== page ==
By David Stanway
SHANGHAI (Reuters) – China plans to gamble on the bulk deployment of its untested “Hualong One” nuclear reactor, squeezing out foreign designs, as it resumes a long-delayed nuclear programme aimed at meeting its clean energy goals, government and industry officials said.
China, the world’s biggest energy consumer, was once seen as a “shop window” for big nuclear developers to show off new technologies, with Beijing embarking on a programme to build plants based on designs from France, the United States, Russia and Canada.
But after years of construction delays, overseas models such as Westinghouse’s AP1000 and France’s “Evolutionary Pressurised Reactor” (EPR) are now set to lose out in favour of new localised technologies, industry experts and officials said.
China signed a technology transfer deal with the United States in 2006 that put the AP1000 at the “core” of its atomic energy programme. It also pledged to use advanced third-generation technology in its safety review after the 2011 Fukushima nuclear plant disaster.
But by the time the world’s first AP1000 and EPR made their debuts in China last year, Chinese designs had become just as viable.
Though China has yet to complete its first Hualong One, officials are confident it will not encounter the delays suffered by rivals, and say it can compete on safety and cost.
Beijing has already decided to use the Hualong One for its first newly commissioned nuclear project in three years, set to begin construction later this year at Zhangzhou, a site originally earmarked for the AP1000.
“The problem with AP1000 – the delays, the design changes, the supply chain issues and then the trade problems – has forced their hand, and it has become Hualong,” said Li Ning, a nuclear scientist and dean of the College of Energy at Xiamen University.
He added that China’s licensing procedures would also be an advantage for the home grown tech. “For the Hualong, there are four reactors already under construction and one of them is near completion already. It is a Chinese design so it wouldn’t be very hard to license the next four,” he said.
EDF, France’s state-run utility, which helped build the EPR project at Taishan in Guangdong province, declined to comment. Westinghouse, now owned by Brookfield after entering bankruptcy restructuring, also did not respond to a request for comment.
China’s ambitions for the Hualong One extend overseas as well. The first foreign project using the reactor is under construction in Pakistan and the model is in the running for projects in Argentina and Britain.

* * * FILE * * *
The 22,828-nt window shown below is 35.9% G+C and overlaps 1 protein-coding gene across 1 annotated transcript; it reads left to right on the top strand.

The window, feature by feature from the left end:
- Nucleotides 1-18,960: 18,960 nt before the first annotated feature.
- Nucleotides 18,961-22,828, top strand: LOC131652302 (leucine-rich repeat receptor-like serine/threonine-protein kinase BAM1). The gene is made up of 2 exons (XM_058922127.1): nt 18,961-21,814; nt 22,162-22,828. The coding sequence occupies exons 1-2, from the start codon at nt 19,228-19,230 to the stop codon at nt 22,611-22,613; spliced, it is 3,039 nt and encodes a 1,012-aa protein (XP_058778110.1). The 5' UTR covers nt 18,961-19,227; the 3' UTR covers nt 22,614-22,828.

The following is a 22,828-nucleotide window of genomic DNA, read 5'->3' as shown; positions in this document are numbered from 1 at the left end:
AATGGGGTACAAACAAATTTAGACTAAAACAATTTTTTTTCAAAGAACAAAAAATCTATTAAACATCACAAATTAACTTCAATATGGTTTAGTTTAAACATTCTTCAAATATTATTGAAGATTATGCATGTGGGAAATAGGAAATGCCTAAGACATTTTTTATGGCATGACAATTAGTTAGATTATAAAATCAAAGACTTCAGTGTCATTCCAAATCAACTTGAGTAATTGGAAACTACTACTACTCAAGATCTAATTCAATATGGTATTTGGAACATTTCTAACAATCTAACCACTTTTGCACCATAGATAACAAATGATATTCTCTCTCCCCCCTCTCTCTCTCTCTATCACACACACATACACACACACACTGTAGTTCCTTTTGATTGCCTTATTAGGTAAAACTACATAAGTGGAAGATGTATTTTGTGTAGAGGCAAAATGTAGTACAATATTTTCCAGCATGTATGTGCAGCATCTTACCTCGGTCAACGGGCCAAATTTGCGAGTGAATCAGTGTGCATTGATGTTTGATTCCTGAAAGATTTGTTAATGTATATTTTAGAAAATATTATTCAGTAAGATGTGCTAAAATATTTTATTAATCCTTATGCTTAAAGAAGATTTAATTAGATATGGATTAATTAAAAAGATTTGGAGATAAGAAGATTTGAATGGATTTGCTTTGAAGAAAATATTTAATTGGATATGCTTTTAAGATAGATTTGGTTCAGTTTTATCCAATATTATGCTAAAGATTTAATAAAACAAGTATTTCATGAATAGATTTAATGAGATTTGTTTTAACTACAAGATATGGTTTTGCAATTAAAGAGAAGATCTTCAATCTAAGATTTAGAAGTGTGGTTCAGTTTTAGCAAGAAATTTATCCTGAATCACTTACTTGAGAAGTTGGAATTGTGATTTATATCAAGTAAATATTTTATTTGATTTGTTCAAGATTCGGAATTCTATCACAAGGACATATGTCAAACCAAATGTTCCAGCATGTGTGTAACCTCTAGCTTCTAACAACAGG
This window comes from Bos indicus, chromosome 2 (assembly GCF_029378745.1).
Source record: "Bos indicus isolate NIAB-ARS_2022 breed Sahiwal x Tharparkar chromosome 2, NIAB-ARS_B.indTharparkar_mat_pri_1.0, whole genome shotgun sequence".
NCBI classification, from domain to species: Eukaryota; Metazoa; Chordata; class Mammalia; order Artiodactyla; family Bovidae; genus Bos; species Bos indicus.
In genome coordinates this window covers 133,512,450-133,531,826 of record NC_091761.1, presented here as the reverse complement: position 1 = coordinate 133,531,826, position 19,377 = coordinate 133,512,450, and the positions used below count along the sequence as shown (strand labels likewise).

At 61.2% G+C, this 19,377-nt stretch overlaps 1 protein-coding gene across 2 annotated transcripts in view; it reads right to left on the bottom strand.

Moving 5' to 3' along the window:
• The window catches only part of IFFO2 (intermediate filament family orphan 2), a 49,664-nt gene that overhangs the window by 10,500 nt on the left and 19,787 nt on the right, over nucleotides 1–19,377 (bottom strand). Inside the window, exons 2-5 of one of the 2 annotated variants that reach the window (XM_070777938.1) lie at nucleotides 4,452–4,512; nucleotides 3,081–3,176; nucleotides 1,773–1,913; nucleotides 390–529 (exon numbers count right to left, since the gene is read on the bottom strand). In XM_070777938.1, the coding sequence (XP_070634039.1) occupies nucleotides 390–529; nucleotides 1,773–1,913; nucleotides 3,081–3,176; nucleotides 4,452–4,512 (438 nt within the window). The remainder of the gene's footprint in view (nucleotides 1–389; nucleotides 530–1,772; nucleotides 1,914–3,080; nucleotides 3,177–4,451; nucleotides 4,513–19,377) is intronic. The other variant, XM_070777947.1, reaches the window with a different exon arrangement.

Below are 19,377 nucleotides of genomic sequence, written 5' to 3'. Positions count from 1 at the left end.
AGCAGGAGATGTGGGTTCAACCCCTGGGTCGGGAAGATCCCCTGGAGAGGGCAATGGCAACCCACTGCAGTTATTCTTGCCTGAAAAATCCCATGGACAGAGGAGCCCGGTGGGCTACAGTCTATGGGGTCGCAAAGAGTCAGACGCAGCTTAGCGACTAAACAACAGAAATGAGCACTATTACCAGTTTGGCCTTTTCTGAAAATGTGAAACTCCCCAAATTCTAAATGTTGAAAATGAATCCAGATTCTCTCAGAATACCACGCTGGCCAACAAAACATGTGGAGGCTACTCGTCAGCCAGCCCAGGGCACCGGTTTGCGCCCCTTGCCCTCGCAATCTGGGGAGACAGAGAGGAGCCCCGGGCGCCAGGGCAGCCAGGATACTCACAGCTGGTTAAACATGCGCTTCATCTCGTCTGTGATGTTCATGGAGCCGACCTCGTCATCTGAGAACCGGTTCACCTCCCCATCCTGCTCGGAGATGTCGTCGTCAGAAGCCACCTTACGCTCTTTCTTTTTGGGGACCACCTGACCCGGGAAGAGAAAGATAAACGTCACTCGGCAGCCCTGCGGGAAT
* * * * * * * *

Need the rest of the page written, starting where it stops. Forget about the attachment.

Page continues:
“(Hualong One) is competitive,” said Li Xiaoming, assistant general manager of the state-owned China National Nuclear Corporation (CNNC). “The technologies are now just about the same as those of the United States, France and Russia.”
“This is the foundation that we will rely on for our future survival and our international competitiveness,” Li said.
China already has four Hualong Ones under construction, with the first, in the southeastern coastal province of Fujian, set to go into operation late next year, ahead of schedule, said Huang Feng, a member of the expert committee of the China Nuclear Energy Association.
“China has already become one of the small number of countries that has independently mastered third-generation nuclear power technology, and it has the conditions and comparative advantages to scale up and go into mass production,” he told an industry conference.
As Beijing gets ready to commission eight reactors a year in order to meet its 2030 clean energy and emissions targets, construction speed will be a crucial consideration, benefiting local developers.
Huang said the estimated costs of Hualong One and the AP1000 were now roughly the same, and much now depended on scaling up production to cut costs and allow the Chinese design to compete not only with other reactors, but also with coal-fired power.
Li of CNNC said while foreign-designed projects would still be built, it would “make no sense” to rely on foreign technology if China’s own domestic reactors were equally safe and reliable.
“There are probably some technologies where we will continue to cooperate, but overall we will gradually turn to our own,” he said.
(Reporting by David Stanway; editing by Christian Schmollinger)